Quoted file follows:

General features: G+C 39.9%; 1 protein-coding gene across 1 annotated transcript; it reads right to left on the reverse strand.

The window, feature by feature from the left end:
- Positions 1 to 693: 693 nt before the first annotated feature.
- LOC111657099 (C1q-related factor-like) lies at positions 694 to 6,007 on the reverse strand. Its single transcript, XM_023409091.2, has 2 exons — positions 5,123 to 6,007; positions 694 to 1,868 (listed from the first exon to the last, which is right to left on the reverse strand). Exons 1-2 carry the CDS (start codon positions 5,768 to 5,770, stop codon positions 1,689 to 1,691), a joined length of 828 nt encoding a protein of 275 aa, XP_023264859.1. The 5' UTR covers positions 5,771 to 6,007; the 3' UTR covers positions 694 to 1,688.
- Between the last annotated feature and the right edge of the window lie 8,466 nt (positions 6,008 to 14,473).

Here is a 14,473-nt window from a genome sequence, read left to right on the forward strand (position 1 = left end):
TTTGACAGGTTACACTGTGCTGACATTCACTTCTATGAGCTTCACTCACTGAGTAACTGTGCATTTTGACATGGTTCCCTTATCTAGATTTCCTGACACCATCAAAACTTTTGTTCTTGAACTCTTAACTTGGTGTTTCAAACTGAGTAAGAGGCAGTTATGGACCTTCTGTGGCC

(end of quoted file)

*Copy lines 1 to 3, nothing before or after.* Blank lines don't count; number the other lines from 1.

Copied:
General features: G+C 39.9%; 1 protein-coding gene across 1 annotated transcript; it reads right to left on the reverse strand.

The window, feature by feature from the left end:
- Positions 1 to 693: 693 nt before the first annotated feature.